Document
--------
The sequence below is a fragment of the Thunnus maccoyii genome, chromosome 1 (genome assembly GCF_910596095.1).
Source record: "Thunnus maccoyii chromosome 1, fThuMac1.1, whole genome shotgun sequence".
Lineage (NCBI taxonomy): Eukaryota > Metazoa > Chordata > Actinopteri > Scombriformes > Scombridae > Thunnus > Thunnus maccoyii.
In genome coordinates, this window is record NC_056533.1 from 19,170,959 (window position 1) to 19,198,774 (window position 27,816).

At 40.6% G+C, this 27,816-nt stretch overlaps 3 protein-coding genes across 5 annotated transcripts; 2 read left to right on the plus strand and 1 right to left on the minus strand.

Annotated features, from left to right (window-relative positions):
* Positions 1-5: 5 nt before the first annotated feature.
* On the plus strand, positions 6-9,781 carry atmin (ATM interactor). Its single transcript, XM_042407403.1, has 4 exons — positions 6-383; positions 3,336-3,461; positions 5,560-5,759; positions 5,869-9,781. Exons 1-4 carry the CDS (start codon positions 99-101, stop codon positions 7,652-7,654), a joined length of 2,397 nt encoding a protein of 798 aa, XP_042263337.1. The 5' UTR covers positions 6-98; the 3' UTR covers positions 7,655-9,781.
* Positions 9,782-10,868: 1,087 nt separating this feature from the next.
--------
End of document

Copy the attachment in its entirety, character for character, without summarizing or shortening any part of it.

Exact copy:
The sequence below is a fragment of the Thunnus maccoyii genome, chromosome 1 (genome assembly GCF_910596095.1).
Source record: "Thunnus maccoyii chromosome 1, fThuMac1.1, whole genome shotgun sequence".
Lineage (NCBI taxonomy): Eukaryota > Metazoa > Chordata > Actinopteri > Scombriformes > Scombridae > Thunnus > Thunnus maccoyii.
In genome coordinates, this window is record NC_056533.1 from 19,170,959 (window position 1) to 19,198,774 (window position 27,816).

At 40.6% G+C, this 27,816-nt stretch overlaps 3 protein-coding genes across 5 annotated transcripts; 2 read left to right on the plus strand and 1 right to left on the minus strand.

Annotated features, from left to right (window-relative positions):
* Positions 1-5: 5 nt before the first annotated feature.
* On the plus strand, positions 6-9,781 carry atmin (ATM interactor). Its single transcript, XM_042407403.1, has 4 exons — positions 6-383; positions 3,336-3,461; positions 5,560-5,759; positions 5,869-9,781. Exons 1-4 carry the CDS (start codon positions 99-101, stop codon positions 7,652-7,654), a joined length of 2,397 nt encoding a protein of 798 aa, XP_042263337.1. The 5' UTR covers positions 6-98; the 3' UTR covers positions 7,655-9,781.
* Positions 9,782-10,868: 1,087 nt separating this feature from the next.